Capitalists Discover the Family

Bill Frezza, a Boston columnist and venture capitalist, writes “Will Aging Childless Voters Enslave My Future Grandchildren?”:

“If demography is destiny, democracy is toast,” he writes: “. . .Now consider the fate of modern democracies as birth rates plummet. Educated, liberated 20- and 30-somethings are increasingly dodging the rigors of marriage and parenthood as they search for self-actualization, zipless hook ups, and ecological consciousness. Growing ranks of childless, single citizens are dealing themselves out of the cycle of life. This has never happened in all of human history. These people have no particular stake in the world they will one day leave behind. And yet they vote, in increasing numbers as they age.

This powerful shift in our cultural foundations is meticulously outlined in a recently released study titled “The Rise of Post Familialism: Humanity’s Future.” Its many chilling charts and graphs show how country after country across the developed world is hurtling toward population implosion.

It takes a live birth rate of 2.1 children per woman to maintain a stable population. Birth rates across Southern Europe have plunged below 1.5, and are expected to drop even further as Euro Zone economies continue to contract. Hong Kong, Singapore, Taiwan, and Japan are converging on birth rates closer to 1.0, literally halving their population each generation. Even the Black Plague didn’t do that. . .”

Lisa Boucher
Lisa Boucher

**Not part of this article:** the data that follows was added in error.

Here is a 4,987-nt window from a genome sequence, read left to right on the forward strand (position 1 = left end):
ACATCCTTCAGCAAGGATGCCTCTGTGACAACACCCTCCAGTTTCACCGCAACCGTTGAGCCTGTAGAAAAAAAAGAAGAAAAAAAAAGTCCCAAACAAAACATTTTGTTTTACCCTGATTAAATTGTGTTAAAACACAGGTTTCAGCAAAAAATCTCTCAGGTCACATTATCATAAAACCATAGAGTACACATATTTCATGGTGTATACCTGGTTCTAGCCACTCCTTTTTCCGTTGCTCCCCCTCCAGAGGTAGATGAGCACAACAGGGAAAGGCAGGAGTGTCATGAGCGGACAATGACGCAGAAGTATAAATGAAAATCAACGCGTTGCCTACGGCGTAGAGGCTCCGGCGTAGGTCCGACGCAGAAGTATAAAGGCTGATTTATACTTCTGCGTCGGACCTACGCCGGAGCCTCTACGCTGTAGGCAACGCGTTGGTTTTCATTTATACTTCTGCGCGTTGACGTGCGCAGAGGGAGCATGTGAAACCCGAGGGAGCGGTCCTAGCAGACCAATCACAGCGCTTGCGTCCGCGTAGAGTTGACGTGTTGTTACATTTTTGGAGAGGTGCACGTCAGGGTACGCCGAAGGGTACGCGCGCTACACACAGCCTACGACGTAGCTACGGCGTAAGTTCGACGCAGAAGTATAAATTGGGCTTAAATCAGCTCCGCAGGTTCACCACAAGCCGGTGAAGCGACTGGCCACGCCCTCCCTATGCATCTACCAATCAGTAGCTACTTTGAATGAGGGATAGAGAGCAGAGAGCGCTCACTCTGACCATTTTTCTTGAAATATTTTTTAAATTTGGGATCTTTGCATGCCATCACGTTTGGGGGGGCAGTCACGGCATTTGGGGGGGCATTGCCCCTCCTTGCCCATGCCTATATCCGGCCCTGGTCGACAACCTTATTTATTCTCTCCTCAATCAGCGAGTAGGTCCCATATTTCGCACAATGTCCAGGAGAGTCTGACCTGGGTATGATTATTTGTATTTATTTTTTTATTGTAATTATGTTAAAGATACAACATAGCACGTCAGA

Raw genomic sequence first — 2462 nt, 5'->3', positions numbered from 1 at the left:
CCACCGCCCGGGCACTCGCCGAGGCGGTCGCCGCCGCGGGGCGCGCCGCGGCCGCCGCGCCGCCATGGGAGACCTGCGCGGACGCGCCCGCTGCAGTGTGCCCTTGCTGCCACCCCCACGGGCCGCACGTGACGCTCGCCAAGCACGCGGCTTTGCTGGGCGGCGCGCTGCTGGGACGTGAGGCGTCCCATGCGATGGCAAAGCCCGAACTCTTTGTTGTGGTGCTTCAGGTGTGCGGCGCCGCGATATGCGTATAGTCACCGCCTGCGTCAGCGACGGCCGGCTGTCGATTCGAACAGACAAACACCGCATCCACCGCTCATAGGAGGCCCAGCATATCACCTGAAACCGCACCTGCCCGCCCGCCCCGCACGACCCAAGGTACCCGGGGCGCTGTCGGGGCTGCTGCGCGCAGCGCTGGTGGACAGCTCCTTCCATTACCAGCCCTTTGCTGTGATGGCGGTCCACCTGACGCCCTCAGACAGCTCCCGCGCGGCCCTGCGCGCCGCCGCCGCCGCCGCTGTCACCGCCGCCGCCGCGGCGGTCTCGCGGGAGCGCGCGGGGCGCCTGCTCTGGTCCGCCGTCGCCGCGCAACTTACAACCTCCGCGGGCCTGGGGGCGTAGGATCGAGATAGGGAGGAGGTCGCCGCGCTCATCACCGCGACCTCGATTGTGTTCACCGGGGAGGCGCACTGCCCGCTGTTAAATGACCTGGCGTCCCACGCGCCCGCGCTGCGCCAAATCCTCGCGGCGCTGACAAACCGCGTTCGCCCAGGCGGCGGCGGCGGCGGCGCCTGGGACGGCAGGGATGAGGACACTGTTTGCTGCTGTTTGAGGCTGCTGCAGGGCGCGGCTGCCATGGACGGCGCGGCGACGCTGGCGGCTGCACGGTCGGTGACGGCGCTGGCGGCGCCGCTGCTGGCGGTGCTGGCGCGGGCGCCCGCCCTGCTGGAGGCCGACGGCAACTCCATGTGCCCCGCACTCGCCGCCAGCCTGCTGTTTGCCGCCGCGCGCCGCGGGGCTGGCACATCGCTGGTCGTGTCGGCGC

When European settlers first inhabited the Pacific Northwest, the rivers were so full of salmon during spawning season that it was said you could walk across the river on their backs. After more than a century of dramatic population growth and rapacious resource extraction, most of the salmon runs have vanished. There are countless stories like this across the country. The evidence leads to an overwhelming conclusion — that our population level has far exceeded the carrying capacity of the land. Our society exists in a condition that William Robert Catton called ecological "overshoot" in his 1982 book of the same name. The defense of marriage must acknowledge this reality if it is to have any appeal to those born in the 21st century, as they face the consequences of the mess that older generations created. It does no good to argue that fertility rates must not fall below replacement levels. That is equivalent to advocacy for collective suicide. The message should not be that we need to maximize the number of children; it should be that we need to raise them in the best possible way. The fundamental purpose of marriage is not about QUANTITY; it is about the QUALITY of future generations.